|31, Cathcart Road, Kensington, London, England||Private||1904 *|| || |
* earliest date known from documented sources.
Employment and Training
|The following individuals or organisations employed or trained this architect (click on an item to view details):|
| ||Name||Date from||Date to||Position||Notes|
|John Smith||c. 1838|| || || |
Employees or Pupils
Buildings and Designs
|This architect was involved with the following buildings or structures from the date specified (click on an item to view details):|
| ||Date started||Building name||Town, district or village||Island||City or county||Country||Notes|
|1864||Bear Wood|| || ||Berkshire||England||Original house|
|The following books contain references to this architect:|
|British Architectural Library, RIBA||2001||Directory of British Architects 1834-1914|| || || |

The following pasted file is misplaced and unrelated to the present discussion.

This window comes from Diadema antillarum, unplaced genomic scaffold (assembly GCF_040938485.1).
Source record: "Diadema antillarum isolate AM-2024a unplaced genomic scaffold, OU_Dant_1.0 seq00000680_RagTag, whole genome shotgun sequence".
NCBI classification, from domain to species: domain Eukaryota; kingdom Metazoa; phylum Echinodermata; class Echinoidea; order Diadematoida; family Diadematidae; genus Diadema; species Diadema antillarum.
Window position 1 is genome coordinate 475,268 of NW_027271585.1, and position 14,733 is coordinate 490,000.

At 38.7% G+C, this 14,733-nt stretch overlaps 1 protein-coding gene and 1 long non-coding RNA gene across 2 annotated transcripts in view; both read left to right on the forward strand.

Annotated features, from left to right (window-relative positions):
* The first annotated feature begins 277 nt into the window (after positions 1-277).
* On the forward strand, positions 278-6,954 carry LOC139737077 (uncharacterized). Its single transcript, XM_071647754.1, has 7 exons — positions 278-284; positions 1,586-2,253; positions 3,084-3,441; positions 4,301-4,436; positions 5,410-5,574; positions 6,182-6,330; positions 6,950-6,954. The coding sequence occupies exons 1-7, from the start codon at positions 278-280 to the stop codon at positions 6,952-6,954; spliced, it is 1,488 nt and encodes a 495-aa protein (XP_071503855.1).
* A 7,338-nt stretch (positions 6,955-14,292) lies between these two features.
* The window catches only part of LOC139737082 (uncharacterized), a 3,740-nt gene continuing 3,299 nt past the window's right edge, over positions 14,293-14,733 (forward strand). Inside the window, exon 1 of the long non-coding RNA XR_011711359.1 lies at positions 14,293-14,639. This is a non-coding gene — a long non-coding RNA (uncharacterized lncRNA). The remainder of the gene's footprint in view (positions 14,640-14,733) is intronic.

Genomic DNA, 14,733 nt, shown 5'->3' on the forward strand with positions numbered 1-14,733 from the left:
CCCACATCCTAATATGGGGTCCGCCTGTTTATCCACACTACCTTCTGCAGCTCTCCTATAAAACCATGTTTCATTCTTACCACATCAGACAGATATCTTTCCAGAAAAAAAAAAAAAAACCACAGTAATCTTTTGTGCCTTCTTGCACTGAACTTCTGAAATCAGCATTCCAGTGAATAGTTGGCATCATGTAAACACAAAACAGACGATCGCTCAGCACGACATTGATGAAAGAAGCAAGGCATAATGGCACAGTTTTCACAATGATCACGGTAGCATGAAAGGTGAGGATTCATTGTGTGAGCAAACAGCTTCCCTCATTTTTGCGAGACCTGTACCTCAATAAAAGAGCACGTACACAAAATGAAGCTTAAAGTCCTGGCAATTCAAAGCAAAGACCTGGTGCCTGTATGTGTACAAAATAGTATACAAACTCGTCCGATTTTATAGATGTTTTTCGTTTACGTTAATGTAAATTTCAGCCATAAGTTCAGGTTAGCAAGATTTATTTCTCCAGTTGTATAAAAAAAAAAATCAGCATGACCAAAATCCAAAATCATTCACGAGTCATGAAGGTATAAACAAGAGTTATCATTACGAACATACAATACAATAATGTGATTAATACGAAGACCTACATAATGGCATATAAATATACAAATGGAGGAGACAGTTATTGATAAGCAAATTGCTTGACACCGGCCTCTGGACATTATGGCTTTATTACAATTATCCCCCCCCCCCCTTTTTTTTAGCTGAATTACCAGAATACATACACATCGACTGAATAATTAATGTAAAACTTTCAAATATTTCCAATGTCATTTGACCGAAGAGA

|Crook, J Mordaunt||1984||Architecture and history||v XXVII, 1984||Design and practice in British architecture, Architectural History vXXVII, 1984, pp554-578||pp563-566|
|DNB|| ||Dictionary of National Biography|| || || |
|Girouard, Mark||1979||The Victorian Country House|| || || |
|Mace, Angela||1938||'British Architectural Library: architecture in manuscript'|| ||RIBA Journal 12 September 1938|| |
|Pevsner, Nikolas|| ||Some architectural writers of the nineteenth century|| || ||p217-221|
|Summerson, John|| ||The Architectural Association, 1847-1947|| || || |
|The following periodicals contain references to this architect:|
| ||Periodical Name||Date||Edition||Publisher||Notes|
|Architectural Association Notes||November 1904||v19|| || |
|Architecture & Building News (USA)||21 October 1904|| || || |
|Builder||23 October 1869|| || ||p846 - portrait|
|Builder||29 October 1904|| || || |
|RIBA Journal||12 November 1904|| ||London: Royal Institute of British Architects||pp14-15 Obituary|
|The following archives hold material relating to this architect:|
| ||Source||Archive Name||Source Catalogue No.||Notes|
|Professor David M Walker personal archive||Professor David M Walker, notes and collection of archive material|| ||Additional information from Martin Griffiths via the website.|
|RIBA Archive, Victoria & Albert Museum||RIBA Nomination Papers|| ||F v3 (missing)|